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Beth


Sat Jul 28, 2012 10:55 pm
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Joined: Fri Jan 15, 2010 9:33 pm
Posts: 3125
Location: Vermont
Post Re: Frustrncated
It is a heartbreaking situation to see our LOs traveling down this path, and trying to manage the ever-changing and very challenging symptoms is exhausting. I hope you have lots of support and help with friends and family coming in.
If he still needs to lose 50 lb. but eat healthily, can his physician ask a registered dietician to get involved? Would he eat things like diet puddings, fruit smoothies made with no fat yogurt and lots of fruit? A few years ago there was quite a bit of discussion on here about making smoothies and milkshakes. A lot of healthy things can be "sneaked" into smoothies and shakes.
Sending a gigantic hug. It is so, so hard. Lynn

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Lynn, daughter of 89 year old dad dx with possiblity of LBD, CBD, PSP, FTD, ALS, Vascular Dementia, AD, etc., died Nov. 30, 2010 after living in ALF for 18 months.


Sun Jul 29, 2012 7:09 am
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Joined: Sat Jan 03, 2009 2:59 pm
Posts: 1978
Post Re: Frustrncated
Beth,
I am sorry you feel so powerless, this disease will do that to families but you can make the best of each day and the man you married sadly is not the same person because LBD has taken over, not too many things you can do to change the situation but helping him to eat is good if you think he isn't sure what to do with the food you are probably right so helping him is the way to go. I wish things could be different for you!

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Irene Selak


Sun Jul 29, 2012 3:00 pm
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Joined: Tue Dec 29, 2009 2:28 pm
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Location: Minnesota
Post Re: Frustrncated
Hi, Beth. Sounds like you're having a lot of fun.

Getting someone to eat is tough. One day something works and the next day it doesn't.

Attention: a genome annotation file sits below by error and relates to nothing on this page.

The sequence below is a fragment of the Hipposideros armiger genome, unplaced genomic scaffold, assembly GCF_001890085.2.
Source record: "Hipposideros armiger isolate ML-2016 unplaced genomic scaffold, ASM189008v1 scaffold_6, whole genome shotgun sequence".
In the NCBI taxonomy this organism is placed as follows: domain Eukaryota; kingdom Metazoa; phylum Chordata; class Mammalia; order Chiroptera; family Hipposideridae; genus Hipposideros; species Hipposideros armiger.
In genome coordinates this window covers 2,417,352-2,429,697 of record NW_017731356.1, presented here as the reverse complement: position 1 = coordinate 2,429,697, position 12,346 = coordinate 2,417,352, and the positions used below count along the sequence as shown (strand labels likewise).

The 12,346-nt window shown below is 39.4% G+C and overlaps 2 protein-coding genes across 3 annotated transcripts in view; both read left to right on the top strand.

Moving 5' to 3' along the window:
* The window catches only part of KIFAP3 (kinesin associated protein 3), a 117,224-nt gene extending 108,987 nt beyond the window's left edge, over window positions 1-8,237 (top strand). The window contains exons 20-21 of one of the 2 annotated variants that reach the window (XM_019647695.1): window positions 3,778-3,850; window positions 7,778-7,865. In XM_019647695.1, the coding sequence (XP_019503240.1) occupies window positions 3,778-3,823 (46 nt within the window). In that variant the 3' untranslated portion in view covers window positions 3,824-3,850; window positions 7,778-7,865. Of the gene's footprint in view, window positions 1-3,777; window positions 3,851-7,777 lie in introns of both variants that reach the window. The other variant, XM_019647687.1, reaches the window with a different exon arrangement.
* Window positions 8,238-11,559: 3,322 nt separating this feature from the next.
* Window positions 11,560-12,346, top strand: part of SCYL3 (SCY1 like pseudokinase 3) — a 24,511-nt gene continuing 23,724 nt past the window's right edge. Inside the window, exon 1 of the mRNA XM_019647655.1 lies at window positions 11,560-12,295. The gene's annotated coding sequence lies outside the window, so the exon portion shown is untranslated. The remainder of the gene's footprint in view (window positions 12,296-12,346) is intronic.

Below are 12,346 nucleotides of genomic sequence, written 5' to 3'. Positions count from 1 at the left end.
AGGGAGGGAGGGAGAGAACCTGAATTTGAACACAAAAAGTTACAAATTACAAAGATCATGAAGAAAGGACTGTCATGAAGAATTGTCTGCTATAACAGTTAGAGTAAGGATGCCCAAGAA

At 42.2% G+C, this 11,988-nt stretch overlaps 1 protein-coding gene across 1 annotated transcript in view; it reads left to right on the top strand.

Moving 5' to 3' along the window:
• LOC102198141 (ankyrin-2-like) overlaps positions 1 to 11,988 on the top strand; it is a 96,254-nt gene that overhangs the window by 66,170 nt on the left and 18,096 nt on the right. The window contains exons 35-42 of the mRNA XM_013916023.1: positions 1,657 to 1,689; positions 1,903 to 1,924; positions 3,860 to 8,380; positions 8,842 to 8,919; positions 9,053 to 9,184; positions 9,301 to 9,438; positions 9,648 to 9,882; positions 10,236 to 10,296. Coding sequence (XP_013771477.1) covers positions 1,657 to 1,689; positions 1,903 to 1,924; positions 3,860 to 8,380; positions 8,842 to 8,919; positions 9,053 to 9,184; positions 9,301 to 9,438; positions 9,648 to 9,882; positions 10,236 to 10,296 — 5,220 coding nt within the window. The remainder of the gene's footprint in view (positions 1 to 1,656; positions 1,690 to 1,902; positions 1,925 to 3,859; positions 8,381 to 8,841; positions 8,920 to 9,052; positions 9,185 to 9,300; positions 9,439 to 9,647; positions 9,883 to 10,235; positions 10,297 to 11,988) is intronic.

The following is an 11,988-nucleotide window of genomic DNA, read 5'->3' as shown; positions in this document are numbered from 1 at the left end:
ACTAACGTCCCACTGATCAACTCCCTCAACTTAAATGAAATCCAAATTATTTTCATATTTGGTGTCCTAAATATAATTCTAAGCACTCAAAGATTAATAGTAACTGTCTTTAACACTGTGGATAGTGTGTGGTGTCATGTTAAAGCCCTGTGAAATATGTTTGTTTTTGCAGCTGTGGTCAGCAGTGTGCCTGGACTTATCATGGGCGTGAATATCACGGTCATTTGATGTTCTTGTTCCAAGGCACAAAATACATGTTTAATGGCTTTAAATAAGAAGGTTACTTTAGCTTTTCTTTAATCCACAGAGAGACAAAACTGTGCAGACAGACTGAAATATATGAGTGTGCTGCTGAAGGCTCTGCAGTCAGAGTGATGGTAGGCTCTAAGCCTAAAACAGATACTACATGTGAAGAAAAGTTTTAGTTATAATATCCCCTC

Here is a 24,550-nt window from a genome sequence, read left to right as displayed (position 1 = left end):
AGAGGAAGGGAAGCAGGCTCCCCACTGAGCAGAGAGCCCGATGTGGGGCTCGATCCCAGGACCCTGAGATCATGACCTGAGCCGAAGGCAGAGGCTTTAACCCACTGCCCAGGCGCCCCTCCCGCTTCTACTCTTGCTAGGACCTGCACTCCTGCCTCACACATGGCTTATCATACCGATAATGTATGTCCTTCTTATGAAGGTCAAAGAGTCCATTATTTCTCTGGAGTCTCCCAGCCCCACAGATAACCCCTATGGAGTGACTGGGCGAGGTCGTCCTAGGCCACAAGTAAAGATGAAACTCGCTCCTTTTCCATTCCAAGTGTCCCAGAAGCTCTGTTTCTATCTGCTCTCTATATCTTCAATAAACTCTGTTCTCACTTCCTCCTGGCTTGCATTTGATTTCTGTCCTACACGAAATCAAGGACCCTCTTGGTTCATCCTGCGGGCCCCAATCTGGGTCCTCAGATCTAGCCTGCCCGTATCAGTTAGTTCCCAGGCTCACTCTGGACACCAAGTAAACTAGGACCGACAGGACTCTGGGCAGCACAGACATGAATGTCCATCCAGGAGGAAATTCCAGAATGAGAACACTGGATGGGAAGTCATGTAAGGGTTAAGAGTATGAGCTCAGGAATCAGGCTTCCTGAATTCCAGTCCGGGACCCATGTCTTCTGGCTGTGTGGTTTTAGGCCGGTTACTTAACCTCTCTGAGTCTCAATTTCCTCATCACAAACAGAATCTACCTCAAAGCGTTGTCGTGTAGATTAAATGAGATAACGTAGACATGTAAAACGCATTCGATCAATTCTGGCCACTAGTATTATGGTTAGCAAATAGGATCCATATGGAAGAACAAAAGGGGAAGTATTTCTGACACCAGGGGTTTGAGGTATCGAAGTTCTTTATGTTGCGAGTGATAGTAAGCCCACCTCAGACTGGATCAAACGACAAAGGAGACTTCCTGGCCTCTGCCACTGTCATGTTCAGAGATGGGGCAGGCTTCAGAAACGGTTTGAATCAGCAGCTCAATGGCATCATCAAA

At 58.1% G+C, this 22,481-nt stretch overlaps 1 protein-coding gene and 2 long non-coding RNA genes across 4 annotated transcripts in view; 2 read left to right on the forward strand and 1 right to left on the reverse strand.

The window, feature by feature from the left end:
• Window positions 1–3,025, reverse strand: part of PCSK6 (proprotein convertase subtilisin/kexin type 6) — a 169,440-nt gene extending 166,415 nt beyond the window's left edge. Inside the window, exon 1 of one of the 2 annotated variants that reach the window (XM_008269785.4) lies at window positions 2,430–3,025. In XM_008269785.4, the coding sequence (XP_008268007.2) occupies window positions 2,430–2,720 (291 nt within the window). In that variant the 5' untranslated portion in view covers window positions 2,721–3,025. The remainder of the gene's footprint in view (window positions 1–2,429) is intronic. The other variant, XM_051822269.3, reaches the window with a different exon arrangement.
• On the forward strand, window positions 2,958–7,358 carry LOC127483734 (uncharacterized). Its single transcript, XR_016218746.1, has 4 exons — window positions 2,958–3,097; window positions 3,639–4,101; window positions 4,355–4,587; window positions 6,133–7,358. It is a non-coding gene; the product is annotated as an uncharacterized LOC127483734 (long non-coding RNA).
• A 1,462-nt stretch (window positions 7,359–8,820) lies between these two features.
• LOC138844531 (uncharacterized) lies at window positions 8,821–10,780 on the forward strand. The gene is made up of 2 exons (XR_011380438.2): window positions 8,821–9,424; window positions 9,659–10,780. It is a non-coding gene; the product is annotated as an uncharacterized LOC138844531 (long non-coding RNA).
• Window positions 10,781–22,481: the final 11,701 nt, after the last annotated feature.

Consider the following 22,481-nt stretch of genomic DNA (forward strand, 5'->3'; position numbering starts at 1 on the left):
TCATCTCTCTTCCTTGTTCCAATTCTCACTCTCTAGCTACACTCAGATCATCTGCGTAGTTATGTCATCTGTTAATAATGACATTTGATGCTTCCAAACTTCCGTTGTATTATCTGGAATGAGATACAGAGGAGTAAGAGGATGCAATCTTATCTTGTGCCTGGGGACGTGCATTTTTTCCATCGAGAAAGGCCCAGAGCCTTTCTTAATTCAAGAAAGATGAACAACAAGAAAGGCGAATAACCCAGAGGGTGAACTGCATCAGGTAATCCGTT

Have you tried mincing or grinding the tougher foods and then moistening them with gravy or juice? Maybe he is just having trouble with swallowing so doesn't want to try. I often thought that, when Mom was in the SNF, there should have been someone going around every hour with some 4-6 oz cups of water or other liquid, handing each resident a cup of what was appropriate for that person and, if necessary, watching the resident drink. If swallowing is getting harder, maybe thickened water, coffee, juice, etc. would help. You should be able to get the thickener at any medical supply or drugstore. Mom didn't need it often, but her preferences did change from coffee, water and cranberry juice to milk, V8 and grape juice (more consistency to each of these liquids). They were easier for her to swallow.

Another thing we did, even before the nursing home, was recognize that Mom was in an end of life cycle, so it wasn't critical for all of her foods to be "healthy." Sure, she got a regular meal - meat, veggie, starch - but she also got lots of treats. She had a real sweet tooth. So we gave her ice cream whenever she wanted it. We got her special treats at fancy bakeries. All sorts of stuff. So what if she had diabetes. At the end of life, why take such pains to extend it? It's the one time a person can forget about maintaining a svelte figure.

You might also try small meals frequently served. Always with something tempting on the plate. Maybe his stomach can't handle a lot of food at one time and he needs it spread out.

These are just suggestions and you probably tried most of them. But I hope I've given you something that helps.

Kate

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Kate [i](Cared for Mom for years before anyone else noticed the symptoms, but the last year of her life was rough and we needed to place her in an SNF, where she passed in February 2012)[/i]


Tue Jul 31, 2012 1:31 pm